Fun Fact Friday: Italian Eritrea?? (poll)

I like a good surprise. Like when a nun wears pink socks. Or when a not-so-promising movie is actually funny, but – and this is very important – only because you had supremely low expectations (Men who Stare at Goats, anyone?).

Consider Eritrea – a hot African land that enjoys injera, spicy berberé seasoning, and lentil wat (stew) – all regionally appropriate. All very expected.

Then, look down at Eritrea’s proverbial pink socks, a.k.a. a burst of Italy in an otherwise traditional African nation.

In the capital, Asmara, you can sip on a cappuccino and admire the colonial architecture – designed to resemble Italian villas as well as European art deco structures. The Fiat Tagliero gas station is even made to look like an airplane. More than 50,000 colonizers set up their lives in Eritrea, so it is no wonder they eventually called their new home “Little Rome.”

Not bad for pink socks!

** Photos courtesy of Carsten ten Brink and Hans van der Splinter (who has a web site devoted to showing the world the beauty of Eritrea).  In Splinter’s words:

Starting from 1999, I visited Asmara on a yearly basis, and I walked through the city almost every day. I experienced its beauty, both its tranquility and its activity, the hospitality and the friendliness of its people. I have tried to catch the images of these walking tours in a set of 200 pictures and a brief description, as a tourist, for future tourists and visitors to Asmara Eritrea.

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Comments

  1. That’s why pasta is popular even in Addis Ababa.

  2. I knew that.. And in Italy you can find very very good Erithrean restaurants, at least in the big cities. In Milan there is a small alley with two, one better than the other. So I won’t vote for your poll, since I have tried it all! I *really* loved Injera, since I love eating with my hands, and what is better for it than injera and pizza?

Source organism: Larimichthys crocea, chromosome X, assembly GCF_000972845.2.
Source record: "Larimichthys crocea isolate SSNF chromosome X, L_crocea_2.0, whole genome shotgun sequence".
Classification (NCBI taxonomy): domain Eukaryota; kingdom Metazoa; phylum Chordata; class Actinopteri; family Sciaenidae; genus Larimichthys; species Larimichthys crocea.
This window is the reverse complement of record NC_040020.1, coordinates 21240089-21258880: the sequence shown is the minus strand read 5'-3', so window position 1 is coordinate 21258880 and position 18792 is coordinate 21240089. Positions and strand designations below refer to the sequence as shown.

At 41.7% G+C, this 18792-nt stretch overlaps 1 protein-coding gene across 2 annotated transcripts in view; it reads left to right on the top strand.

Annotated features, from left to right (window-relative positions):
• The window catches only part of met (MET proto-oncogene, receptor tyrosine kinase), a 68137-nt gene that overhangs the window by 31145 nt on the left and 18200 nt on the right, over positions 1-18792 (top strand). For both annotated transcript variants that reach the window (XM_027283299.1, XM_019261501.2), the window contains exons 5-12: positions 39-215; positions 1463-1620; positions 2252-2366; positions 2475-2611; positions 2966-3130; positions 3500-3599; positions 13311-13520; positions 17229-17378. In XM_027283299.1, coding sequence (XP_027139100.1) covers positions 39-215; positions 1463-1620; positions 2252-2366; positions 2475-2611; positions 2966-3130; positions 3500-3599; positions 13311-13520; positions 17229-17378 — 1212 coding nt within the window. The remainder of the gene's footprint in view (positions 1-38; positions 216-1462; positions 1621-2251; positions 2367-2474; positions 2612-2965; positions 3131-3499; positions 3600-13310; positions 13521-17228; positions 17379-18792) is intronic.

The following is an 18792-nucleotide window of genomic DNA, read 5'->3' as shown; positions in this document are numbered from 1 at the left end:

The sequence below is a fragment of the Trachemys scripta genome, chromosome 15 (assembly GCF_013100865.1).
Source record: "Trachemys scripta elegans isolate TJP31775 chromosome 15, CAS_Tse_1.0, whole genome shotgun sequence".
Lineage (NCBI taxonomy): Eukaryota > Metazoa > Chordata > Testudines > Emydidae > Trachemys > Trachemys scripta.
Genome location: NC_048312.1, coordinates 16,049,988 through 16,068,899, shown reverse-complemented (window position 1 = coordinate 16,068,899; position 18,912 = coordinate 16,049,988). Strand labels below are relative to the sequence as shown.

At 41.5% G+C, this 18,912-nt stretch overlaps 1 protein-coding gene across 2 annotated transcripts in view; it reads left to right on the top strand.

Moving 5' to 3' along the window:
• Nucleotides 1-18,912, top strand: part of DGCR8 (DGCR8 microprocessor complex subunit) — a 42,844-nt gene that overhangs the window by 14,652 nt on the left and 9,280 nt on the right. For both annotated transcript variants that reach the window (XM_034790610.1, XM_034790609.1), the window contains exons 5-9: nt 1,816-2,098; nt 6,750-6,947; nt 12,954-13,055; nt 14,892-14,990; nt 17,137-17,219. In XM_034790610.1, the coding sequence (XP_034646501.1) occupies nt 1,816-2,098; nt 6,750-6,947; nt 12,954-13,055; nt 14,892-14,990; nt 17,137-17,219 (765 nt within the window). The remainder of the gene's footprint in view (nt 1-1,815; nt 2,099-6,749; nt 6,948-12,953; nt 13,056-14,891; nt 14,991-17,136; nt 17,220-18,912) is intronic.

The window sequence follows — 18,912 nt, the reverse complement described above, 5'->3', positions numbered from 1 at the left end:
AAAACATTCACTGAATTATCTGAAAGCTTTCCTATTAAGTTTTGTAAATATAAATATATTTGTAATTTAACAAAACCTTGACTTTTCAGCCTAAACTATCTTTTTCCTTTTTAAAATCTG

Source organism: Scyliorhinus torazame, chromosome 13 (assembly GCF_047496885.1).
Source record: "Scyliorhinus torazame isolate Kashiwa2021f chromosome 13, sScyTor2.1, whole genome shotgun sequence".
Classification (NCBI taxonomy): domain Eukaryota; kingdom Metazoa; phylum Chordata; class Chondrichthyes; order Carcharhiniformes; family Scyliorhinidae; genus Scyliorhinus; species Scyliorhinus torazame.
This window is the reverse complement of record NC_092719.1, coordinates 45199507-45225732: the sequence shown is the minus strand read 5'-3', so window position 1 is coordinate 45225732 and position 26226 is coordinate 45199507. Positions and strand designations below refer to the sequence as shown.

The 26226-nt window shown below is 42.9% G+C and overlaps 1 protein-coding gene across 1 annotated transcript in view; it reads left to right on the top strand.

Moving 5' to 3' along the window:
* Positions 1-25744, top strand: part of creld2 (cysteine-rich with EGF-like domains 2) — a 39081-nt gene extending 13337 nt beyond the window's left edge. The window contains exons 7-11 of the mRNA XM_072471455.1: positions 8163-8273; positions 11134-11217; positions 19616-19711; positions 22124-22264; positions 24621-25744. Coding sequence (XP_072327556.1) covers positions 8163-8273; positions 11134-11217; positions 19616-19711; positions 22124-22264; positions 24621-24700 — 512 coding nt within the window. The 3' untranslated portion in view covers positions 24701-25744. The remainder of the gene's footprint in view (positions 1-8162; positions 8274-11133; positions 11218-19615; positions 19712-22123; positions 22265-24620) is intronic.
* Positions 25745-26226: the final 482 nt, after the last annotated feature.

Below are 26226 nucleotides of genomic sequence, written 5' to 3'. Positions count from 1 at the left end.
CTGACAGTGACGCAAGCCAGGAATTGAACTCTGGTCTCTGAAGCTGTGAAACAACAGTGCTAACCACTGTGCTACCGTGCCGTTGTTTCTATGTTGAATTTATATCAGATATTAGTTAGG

• Sasha Martin says:

      How neat! I suppose I should have expected Eritrean culture to influence Italy as well – I just didn’t think about finding their food in Italy! Thanks for sharing :)

    • Ignazio Marconi says:

      No wonder you find lots of Eritrean restaurants in Italy! THousands of Eritreans illegally immigrate into Italy every year.

  3. woot!! I can check off that I have had: Berbere’. Injera…Its funny that the buildings arent as “rugged” looking as the food seems..but both are artistically sparkling in every way! Delcicious…I would love to visit. Art Deco (one of my favorite art forms)??? who would have thunk that in Africa ?

    • Sasha Martin says:

      We all influence each other – I almost feel like, while there are political borders, there are no cultural borders any more. Things look more rugged in the country, but this is the general sense of the capital. Beautiful city!

  4. Etruscan…Eretrea..could there possibly be some connection?

    • Ignazio Marconi says:

      Actually, NO. The Kingdom of Italy created Eritrea at the end of the nineteenth century. They called it “ERITREA”, because the country lies next to the Red Sea, and in Latin (and therefore in Italian, “erythra means “red”. Hence, “Eritrea” means “Red Land”.

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